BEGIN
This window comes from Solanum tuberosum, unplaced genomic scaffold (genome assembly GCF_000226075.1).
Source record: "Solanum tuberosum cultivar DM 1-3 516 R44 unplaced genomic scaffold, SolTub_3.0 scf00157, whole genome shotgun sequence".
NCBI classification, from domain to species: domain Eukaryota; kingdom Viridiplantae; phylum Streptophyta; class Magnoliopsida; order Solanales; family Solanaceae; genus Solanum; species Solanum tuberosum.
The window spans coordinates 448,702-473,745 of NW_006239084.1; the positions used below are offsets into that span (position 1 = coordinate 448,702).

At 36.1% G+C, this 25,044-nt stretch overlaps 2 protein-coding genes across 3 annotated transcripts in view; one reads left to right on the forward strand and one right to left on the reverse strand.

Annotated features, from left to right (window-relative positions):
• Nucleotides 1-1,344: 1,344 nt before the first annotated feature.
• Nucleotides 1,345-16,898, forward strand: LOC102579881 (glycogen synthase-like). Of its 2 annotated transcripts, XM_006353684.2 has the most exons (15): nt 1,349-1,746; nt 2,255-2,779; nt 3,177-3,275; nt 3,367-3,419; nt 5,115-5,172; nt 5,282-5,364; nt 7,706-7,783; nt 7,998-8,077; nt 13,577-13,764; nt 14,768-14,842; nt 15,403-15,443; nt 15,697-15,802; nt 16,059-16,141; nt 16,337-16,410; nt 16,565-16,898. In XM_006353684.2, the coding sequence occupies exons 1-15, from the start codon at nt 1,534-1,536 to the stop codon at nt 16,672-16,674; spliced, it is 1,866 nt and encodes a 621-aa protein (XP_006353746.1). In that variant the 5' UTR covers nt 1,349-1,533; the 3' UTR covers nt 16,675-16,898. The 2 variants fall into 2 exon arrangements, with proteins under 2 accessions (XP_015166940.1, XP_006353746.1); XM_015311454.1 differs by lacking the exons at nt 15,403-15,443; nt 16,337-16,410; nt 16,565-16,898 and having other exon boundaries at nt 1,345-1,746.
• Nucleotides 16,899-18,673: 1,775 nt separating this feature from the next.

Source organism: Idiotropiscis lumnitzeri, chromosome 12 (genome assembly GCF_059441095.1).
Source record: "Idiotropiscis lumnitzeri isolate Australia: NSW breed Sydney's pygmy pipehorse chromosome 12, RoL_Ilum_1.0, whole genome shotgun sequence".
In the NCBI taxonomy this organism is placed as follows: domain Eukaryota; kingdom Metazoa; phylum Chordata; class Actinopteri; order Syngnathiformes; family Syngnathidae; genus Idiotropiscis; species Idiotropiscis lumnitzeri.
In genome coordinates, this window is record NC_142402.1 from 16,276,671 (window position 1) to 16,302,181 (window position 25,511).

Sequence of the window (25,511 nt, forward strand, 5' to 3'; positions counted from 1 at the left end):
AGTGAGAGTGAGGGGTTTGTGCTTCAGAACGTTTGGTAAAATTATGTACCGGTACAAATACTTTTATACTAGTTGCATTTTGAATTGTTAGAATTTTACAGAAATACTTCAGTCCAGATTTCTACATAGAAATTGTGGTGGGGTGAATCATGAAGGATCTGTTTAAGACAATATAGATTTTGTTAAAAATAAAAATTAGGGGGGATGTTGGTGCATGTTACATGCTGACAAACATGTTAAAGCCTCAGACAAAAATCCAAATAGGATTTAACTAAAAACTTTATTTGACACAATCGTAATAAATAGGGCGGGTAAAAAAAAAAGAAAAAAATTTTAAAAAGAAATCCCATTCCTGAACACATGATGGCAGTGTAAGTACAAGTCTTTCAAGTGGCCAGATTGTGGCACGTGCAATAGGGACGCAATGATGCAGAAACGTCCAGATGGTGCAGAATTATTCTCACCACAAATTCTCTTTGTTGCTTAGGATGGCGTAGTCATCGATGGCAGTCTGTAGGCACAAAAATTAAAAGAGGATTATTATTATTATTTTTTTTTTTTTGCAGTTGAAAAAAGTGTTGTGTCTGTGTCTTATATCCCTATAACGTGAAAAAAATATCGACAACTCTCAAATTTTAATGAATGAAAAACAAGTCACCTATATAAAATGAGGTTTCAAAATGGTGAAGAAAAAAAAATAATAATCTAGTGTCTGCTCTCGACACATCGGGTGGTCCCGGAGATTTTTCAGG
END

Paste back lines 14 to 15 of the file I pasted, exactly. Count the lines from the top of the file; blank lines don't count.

Sequence of the window (25,511 nt, forward strand, 5' to 3'; positions counted from 1 at the left end):
AGTGAGAGTGAGGGGTTTGTGCTTCAGAACGTTTGGTAAAATTATGTACCGGTACAAATACTTTTATACTAGTTGCATTTTGAATTGTTAGAATTTTACAGAAATACTTCAGTCCAGATTTCTACATAGAAATTGTGGTGGGGTGAATCATGAAGGATCTGTTTAAGACAATATAGATTTTGTTAAAAATAAAAATTAGGGGGGATGTTGGTGCATGTTACATGCTGACAAACATGTTAAAGCCTCAGACAAAAATCCAAATAGGATTTAACTAAAAACTTTATTTGACACAATCGTAATAAATAGGGCGGGTAAAAAAAAAAGAAAAAAATTTTAAAAAGAAATCCCATTCCTGAACACATGATGGCAGTGTAAGTACAAGTCTTTCAAGTGGCCAGATTGTGGCACGTGCAATAGGGACGCAATGATGCAGAAACGTCCAGATGGTGCAGAATTATTCTCACCACAAATTCTCTTTGTTGCTTAGGATGGCGTAGTCATCGATGGCAGTCTGTAGGCACAAAAATTAAAAGAGGATTATTATTATTATTTTTTTTTTTTTGCAGTTGAAAAAAGTGTTGTGTCTGTGTCTTATATCCCTATAACGTGAAAAAAATATCGACAACTCTCAAATTTTAATGAATGAAAAACAAGTCACCTATATAAAATGAGGTTTCAAAATGGTGAAGAAAAAAAAATAATAATCTAGTGTCTGCTCTCGACACATCGGGTGGTCCCGGAGATTTTTCAGG